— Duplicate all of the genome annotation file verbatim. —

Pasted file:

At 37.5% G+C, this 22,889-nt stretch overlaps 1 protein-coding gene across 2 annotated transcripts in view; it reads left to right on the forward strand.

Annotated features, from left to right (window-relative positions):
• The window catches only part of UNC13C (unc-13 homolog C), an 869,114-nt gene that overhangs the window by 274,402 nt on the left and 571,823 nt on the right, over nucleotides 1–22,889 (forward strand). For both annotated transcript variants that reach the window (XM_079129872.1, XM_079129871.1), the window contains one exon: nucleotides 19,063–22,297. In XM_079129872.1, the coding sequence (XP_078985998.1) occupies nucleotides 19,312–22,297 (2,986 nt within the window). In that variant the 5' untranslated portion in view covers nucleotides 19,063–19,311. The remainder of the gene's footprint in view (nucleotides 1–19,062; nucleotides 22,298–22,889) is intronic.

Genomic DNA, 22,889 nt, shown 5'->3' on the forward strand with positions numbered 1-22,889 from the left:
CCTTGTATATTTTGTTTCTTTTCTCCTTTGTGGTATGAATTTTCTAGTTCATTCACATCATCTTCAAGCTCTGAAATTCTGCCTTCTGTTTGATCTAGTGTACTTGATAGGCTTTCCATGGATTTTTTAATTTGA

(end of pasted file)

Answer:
At 37.5% G+C, this 22,889-nt stretch overlaps 1 protein-coding gene across 2 annotated transcripts in view; it reads left to right on the forward strand.

Annotated features, from left to right (window-relative positions):
• The window catches only part of UNC13C (unc-13 homolog C), an 869,114-nt gene that overhangs the window by 274,402 nt on the left and 571,823 nt on the right, over nucleotides 1–22,889 (forward strand). For both annotated transcript variants that reach the window (XM_079129872.1, XM_079129871.1), the window contains one exon: nucleotides 19,063–22,297. In XM_079129872.1, the coding sequence (XP_078985998.1) occupies nucleotides 19,312–22,297 (2,986 nt within the window). In that variant the 5' untranslated portion in view covers nucleotides 19,063–19,311. The remainder of the gene's footprint in view (nucleotides 1–19,062; nucleotides 22,298–22,889) is intronic.

Genomic DNA, 22,889 nt, shown 5'->3' on the forward strand with positions numbered 1-22,889 from the left:
CCTTGTATATTTTGTTTCTTTTCTCCTTTGTGGTATGAATTTTCTAGTTCATTCACATCATCTTCAAGCTCTGAAATTCTGCCTTCTGTTTGATCTAGTGTACTTGATAGGCTTTCCATGGATTTTTTAATTTGA